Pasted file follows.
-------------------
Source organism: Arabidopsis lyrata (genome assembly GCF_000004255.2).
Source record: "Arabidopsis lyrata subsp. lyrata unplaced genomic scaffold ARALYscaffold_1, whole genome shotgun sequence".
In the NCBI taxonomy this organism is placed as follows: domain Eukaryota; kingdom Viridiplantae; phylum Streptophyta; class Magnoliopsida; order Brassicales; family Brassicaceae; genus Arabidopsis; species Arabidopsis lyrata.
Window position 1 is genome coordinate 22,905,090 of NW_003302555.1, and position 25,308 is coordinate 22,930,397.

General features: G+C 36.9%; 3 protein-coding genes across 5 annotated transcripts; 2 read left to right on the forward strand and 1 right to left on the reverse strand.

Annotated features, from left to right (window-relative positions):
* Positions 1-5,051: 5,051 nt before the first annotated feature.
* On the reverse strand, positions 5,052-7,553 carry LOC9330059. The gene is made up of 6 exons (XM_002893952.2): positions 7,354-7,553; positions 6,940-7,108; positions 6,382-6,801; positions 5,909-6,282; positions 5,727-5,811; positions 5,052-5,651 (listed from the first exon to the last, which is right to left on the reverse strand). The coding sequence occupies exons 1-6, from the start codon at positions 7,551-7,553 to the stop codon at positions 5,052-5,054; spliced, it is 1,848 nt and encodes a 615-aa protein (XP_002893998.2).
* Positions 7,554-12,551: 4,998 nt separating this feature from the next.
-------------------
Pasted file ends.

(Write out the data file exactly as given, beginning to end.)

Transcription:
Source organism: Arabidopsis lyrata (genome assembly GCF_000004255.2).
Source record: "Arabidopsis lyrata subsp. lyrata unplaced genomic scaffold ARALYscaffold_1, whole genome shotgun sequence".
In the NCBI taxonomy this organism is placed as follows: domain Eukaryota; kingdom Viridiplantae; phylum Streptophyta; class Magnoliopsida; order Brassicales; family Brassicaceae; genus Arabidopsis; species Arabidopsis lyrata.
Window position 1 is genome coordinate 22,905,090 of NW_003302555.1, and position 25,308 is coordinate 22,930,397.

General features: G+C 36.9%; 3 protein-coding genes across 5 annotated transcripts; 2 read left to right on the forward strand and 1 right to left on the reverse strand.

Annotated features, from left to right (window-relative positions):
* Positions 1-5,051: 5,051 nt before the first annotated feature.
* On the reverse strand, positions 5,052-7,553 carry LOC9330059. The gene is made up of 6 exons (XM_002893952.2): positions 7,354-7,553; positions 6,940-7,108; positions 6,382-6,801; positions 5,909-6,282; positions 5,727-5,811; positions 5,052-5,651 (listed from the first exon to the last, which is right to left on the reverse strand). The coding sequence occupies exons 1-6, from the start codon at positions 7,551-7,553 to the stop codon at positions 5,052-5,054; spliced, it is 1,848 nt and encodes a 615-aa protein (XP_002893998.2).
* Positions 7,554-12,551: 4,998 nt separating this feature from the next.